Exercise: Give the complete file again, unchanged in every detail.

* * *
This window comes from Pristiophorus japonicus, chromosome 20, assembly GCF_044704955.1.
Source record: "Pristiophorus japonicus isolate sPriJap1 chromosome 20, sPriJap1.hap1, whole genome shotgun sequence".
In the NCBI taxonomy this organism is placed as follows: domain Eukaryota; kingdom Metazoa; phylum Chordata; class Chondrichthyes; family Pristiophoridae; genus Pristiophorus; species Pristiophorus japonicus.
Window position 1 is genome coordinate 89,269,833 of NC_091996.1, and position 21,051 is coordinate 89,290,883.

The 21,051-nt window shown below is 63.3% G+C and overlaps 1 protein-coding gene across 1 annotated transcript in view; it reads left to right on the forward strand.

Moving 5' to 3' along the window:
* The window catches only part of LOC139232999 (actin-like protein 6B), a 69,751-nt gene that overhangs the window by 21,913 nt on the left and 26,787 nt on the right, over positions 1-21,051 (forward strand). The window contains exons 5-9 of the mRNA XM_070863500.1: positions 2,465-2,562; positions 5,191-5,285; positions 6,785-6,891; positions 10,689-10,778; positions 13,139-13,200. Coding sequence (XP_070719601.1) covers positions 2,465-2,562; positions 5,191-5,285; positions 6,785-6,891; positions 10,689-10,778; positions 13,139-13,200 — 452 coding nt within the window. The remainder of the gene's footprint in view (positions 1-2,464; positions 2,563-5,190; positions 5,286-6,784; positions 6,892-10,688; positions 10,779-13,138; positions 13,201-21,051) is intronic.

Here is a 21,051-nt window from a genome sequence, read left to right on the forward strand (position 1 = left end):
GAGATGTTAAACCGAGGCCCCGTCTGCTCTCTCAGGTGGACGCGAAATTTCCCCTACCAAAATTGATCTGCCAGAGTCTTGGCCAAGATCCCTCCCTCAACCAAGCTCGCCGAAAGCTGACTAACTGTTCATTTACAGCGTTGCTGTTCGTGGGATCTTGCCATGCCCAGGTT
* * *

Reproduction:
This window comes from Pristiophorus japonicus, chromosome 20, assembly GCF_044704955.1.
Source record: "Pristiophorus japonicus isolate sPriJap1 chromosome 20, sPriJap1.hap1, whole genome shotgun sequence".
In the NCBI taxonomy this organism is placed as follows: domain Eukaryota; kingdom Metazoa; phylum Chordata; class Chondrichthyes; family Pristiophoridae; genus Pristiophorus; species Pristiophorus japonicus.
Window position 1 is genome coordinate 89,269,833 of NC_091996.1, and position 21,051 is coordinate 89,290,883.

The 21,051-nt window shown below is 63.3% G+C and overlaps 1 protein-coding gene across 1 annotated transcript in view; it reads left to right on the forward strand.

Moving 5' to 3' along the window:
* The window catches only part of LOC139232999 (actin-like protein 6B), a 69,751-nt gene that overhangs the window by 21,913 nt on the left and 26,787 nt on the right, over positions 1-21,051 (forward strand). The window contains exons 5-9 of the mRNA XM_070863500.1: positions 2,465-2,562; positions 5,191-5,285; positions 6,785-6,891; positions 10,689-10,778; positions 13,139-13,200. Coding sequence (XP_070719601.1) covers positions 2,465-2,562; positions 5,191-5,285; positions 6,785-6,891; positions 10,689-10,778; positions 13,139-13,200 — 452 coding nt within the window. The remainder of the gene's footprint in view (positions 1-2,464; positions 2,563-5,190; positions 5,286-6,784; positions 6,892-10,688; positions 10,779-13,138; positions 13,201-21,051) is intronic.

Here is a 21,051-nt window from a genome sequence, read left to right on the forward strand (position 1 = left end):
GAGATGTTAAACCGAGGCCCCGTCTGCTCTCTCAGGTGGACGCGAAATTTCCCCTACCAAAATTGATCTGCCAGAGTCTTGGCCAAGATCCCTCCCTCAACCAAGCTCGCCGAAAGCTGACTAACTGTTCATTTACAGCGTTGCTGTTCGTGGGATCTTGCCATGCCCAGGTT